Why is it so important to protect the species we know… and the ones we don’t, too!

When you talk about the species conservation, we usually remember some animals that we have seen or heard a lot about, that is, that “have had more marketing”. The white rhinoceros, the lion, the condor and the blue whale are some examples. But there are many species, not just animals, that are vulnerable or are they in Danger of extinction. Some are more familiar to us and others not so much.

In reference to this topic, there are some concepts that are often confused since their scope sometimes overlaps. In particular, we refer to four terms: flagship species, umbrella species, key species and indicator species. Have you heard about them?

What are Flag Species?

Flagship species are those charismatic species that get people involved. By attracting the attention of the public, facilitate financial and government support for conservation programs. And with this, not only the flagship species is protected, but also others that are related (for example, prey or predators), which may not be conspicuous.

About 10 years ago, the zoologist and conservationist Mark Carwardine was interviewed for the youth magazine Tunza (UNEP) and said the following: “Of course it’s not just the pretty animals that need protection, but such flagship species are the only realistic way to generate significant interest. The truth is, if you say that there is a very rare mushroom in India that needs help, no one will lift a finger to do something about it.”

In this sense, flagship species manage to generate empathy in people. This is essential to start the engine of conservation. Ultimately, people who care about a particular species today will extend their commitment and empathy to other threatened species or ecosystems.

Many flagship species have become the logo of different organizations, such as the panda of the World Wide Fund for Nature (WWF) or the oryx of Fauna & Flora International.

And the umbrella species?

Umbrella species are those that they need a large area of ​​land to survive and have a viable population. Its conservation implies the protection of a habitat of important dimensions and, consequently, of other species that live there.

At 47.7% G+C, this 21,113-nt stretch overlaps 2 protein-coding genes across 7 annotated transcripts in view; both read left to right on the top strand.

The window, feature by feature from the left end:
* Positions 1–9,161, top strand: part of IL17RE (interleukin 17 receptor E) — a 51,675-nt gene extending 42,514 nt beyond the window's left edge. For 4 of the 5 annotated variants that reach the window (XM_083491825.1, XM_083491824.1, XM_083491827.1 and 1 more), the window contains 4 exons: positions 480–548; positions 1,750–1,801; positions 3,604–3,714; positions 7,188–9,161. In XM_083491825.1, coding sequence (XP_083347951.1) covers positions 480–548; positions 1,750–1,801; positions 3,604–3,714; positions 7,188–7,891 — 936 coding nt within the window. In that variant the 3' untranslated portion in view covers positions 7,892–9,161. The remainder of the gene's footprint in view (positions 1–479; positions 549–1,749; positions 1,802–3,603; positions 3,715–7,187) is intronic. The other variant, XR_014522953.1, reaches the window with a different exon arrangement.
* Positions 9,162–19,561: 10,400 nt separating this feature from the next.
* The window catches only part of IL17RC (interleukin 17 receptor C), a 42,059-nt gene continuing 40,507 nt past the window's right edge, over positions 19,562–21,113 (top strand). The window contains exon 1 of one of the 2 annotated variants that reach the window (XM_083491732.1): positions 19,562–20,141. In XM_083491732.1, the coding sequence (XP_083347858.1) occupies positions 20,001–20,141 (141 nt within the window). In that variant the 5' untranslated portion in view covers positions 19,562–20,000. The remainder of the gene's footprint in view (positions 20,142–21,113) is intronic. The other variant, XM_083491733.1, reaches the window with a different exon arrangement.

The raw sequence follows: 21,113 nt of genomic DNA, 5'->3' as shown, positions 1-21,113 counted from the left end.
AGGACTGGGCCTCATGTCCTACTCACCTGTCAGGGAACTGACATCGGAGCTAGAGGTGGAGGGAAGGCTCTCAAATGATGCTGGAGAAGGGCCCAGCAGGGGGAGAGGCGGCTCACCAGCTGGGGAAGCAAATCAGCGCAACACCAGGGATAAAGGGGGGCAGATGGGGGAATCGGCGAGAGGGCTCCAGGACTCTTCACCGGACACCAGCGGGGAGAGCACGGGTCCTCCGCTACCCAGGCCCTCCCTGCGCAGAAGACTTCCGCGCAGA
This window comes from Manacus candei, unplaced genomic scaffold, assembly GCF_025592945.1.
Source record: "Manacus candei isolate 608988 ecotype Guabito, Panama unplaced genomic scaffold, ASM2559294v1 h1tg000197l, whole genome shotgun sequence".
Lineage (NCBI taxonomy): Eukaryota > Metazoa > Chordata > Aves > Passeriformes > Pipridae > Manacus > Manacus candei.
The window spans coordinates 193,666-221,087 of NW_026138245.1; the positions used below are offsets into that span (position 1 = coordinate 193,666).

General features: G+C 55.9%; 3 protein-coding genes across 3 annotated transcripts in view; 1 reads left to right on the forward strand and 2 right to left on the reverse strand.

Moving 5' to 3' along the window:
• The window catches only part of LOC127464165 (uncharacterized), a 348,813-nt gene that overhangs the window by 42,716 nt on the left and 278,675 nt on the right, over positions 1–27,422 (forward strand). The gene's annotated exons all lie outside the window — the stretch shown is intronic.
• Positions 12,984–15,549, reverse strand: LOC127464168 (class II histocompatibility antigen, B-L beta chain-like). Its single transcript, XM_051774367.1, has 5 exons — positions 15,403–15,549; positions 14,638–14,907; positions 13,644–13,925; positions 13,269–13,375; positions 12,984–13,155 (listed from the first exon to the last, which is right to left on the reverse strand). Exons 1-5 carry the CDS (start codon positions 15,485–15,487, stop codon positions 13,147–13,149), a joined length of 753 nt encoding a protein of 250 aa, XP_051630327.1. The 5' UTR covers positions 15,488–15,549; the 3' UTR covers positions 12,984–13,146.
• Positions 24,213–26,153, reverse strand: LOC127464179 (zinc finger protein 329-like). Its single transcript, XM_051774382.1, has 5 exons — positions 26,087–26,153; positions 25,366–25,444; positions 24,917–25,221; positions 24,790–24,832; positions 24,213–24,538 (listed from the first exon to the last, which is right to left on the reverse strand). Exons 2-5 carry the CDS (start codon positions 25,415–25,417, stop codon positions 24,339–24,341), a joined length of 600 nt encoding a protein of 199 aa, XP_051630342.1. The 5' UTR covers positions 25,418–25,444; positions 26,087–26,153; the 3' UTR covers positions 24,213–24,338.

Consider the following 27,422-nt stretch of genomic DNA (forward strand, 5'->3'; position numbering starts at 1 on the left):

They are generally used to set the boundaries of large protected areas, which may involve several countries. They are also used to suggest ecological corridors between natural areas that are relatively isolated.

Many birds and many large carnivorous mammals are considered umbrella species. Some examples are the wildebeest, which was considered to define the limits of the National Park Serengeti (Tanzania), and the jaguar or yaguaretéprotagonist of the Jaguar Conservation Strategy 2020-2030 launched by WWF.

What role do Keystone Species play?

Key species are those whose presence maintains the balance of the ecosystem in which it lives. At the same time, influence other speciesfor example, through population control of animals or plants that are considered pests or through pollination. Therefore, the importance of this type of species is the role they play in their habitat.

Many of these species are those that are considered ecosystem engineers because they modify the environment in which they live and make it habitable for other living beings. Two quite different examples are earthworms and elephants.

On their way, the elephants open clearings in the forests that are used by other species as corridors. In addition, they facilitate the growth of new plants.

indicator species

Indicator species are those that they allow to evaluate the state of an environment or ecosystem in an indirect way. This is because they are species sensitive to environmental changessuch as the presence of a contaminant in the air or water, or a decrease in oxygen.

Many of them too allow to evaluate the presence of other species that coexist in the same environment and the richness of ecosystems. These bioindicators facilitate the evaluation of the health of ecosystems.

Lichens, bryophytes, amphibians, and some insects and birds are considered bioindicators.

40% of all known amphibian species are threatened with extinction.

The same species can be bioindicator and charismatic, or it can function as an umbrella and a flag at the same time, like the puma. In other words, these terms are not mutually exclusive and, after all, one should never lose sight of the fact that the important thing is to conserve biodiversity in all its forms.


– Redalyc


– Tunza Magazine